To live in constant struggle with my own mind is exhausting, it is frustrating, and it is even terrifying from time to time. It is also the source of my greatest inspirations, my drive to succeed in the face of adversity, and my capacity to approach complex ideas from multiple viewpoints. I wouldn't wan to live without it – it is a fundamental part of who I am and how I see the world. I just wish that I could talk about it openly without being instantly judged, labeled, and told that there is something wrong with me.

  6. En Passant says:

    Ken wrote:

    I thank, and praise, people who are willing to discuss mental illness openly. This is especially true when those people have achieved impressive things, because we are taught falsely that people with mental illness can't or won't achieve such things. It helps people in need feel human.

    That truth also becomes tragically stark when great achievers succumb to mental illness due to insufficient medical and social means to address it. That deficit is due in no small part to the paucity of public awareness of its actual nature and its insidious power. The tragedies of Kurt Gödel and David Foster Wallace come readily to mind.

    False beliefs about mental illness cause at least two different types of tragedy: discouragement of achievement due to false beliefs about sufferers' capacity to achieve; and self-harm by achievers due to false beliefs that achievement magically negates the suffering.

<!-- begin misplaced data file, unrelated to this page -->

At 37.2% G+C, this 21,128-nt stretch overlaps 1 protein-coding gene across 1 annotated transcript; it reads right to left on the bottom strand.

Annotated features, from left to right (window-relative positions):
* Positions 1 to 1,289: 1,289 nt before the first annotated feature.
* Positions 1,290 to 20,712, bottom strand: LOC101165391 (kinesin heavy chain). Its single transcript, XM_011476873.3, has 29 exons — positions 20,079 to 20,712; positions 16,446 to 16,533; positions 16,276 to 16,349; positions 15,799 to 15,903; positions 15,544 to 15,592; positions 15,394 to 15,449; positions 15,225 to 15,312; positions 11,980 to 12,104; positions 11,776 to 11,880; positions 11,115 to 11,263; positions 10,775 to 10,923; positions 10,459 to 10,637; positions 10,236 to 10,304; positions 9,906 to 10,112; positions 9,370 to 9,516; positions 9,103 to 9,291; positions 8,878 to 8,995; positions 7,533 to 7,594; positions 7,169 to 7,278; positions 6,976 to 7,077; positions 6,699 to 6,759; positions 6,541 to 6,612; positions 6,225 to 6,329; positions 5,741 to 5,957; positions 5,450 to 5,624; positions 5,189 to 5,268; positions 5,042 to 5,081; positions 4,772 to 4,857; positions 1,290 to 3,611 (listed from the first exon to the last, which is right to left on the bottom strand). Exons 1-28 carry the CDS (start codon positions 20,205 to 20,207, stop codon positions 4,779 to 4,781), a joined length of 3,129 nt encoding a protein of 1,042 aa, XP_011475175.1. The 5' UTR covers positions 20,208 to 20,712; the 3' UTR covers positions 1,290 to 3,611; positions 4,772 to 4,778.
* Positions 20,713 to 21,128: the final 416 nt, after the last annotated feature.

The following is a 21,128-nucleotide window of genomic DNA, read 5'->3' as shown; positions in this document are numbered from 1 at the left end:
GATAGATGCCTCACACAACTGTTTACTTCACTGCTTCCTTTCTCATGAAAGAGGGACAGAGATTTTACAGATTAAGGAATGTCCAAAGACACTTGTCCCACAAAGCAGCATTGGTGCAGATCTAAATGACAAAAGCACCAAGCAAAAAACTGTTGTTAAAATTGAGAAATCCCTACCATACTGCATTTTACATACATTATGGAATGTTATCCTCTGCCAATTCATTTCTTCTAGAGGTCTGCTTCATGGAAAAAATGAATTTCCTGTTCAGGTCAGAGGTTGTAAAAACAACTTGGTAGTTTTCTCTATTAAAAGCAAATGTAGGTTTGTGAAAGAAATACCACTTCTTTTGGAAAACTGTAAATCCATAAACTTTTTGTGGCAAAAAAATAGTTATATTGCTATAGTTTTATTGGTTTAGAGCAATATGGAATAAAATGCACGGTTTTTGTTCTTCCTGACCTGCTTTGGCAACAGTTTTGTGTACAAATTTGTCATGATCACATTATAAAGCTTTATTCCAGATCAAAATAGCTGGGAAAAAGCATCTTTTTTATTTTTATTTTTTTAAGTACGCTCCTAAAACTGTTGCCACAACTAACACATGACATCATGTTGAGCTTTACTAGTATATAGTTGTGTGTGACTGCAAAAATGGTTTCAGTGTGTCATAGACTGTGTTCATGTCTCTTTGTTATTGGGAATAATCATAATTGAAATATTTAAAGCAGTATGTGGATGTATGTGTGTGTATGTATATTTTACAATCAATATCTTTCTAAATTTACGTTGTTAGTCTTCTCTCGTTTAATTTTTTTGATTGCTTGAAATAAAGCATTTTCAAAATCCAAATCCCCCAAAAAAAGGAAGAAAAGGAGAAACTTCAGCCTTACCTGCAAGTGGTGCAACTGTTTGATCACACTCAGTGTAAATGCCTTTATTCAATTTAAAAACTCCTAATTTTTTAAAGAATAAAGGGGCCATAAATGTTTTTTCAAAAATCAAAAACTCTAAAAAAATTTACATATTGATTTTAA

Open and frank discussion is the sine qua non to prevent both types.

  7. AlphaCentauri says:

    Thanks for that link. I think he'll be a great doctor, because he can articulate the things people with mental illness feel but can't find words to describe. They'll feel like he opened a cage to let them, out after years of wondering what was wrong with themselves.

  8. kmc says:

    We need more open discussion of the truth about mental illness, not just in the media, but in our more personal lives and in our smaller social circles–in other words, in our real communities. That's where it makes such a difference. I know there isn't going to be anyone here who disagrees with me, but there's such a sense still that, even in social groups where mental illness is not seen as a direct personal failing or curse or something, it's still something that you hide and overcome if you're a good enough person/professional/religious practitioner/&c.

    Here follows an anecdote, so feel free to skip the rest, but here it goes. I was really taken with Allie's "fish" analogy from the Hyperbole And A Half post mentioned earlier. It came up when a friend and I were sitting around at work, chatting, and my friend, who has also dealt with depression and anxiety, was also taken with it. Coincidentally, a week later, he met a preteen girl who is struggling terribly with these things, exacerbated by tragic home conditions. As they talked, he said, "I heard a thing from a friend recently…" and repeated the analogy. The young girl broke into tears and said that was the first time she had ever felt like anyone understood what she was going through. It's not a story of major import, but the fact that a kid of her age was able to find the comfort that I couldn't even imagine when I was at the same age has a lot of meaning for me, and I think it's likely that, as she continues to deal with these things, she just may feel like she can turn to my friend for support. She may actually have a person she can trust, and there is really no way to know how much that simple act may do to change the course of her life. And that is why we need to be open about mental illness, even more on a local scale than a national one.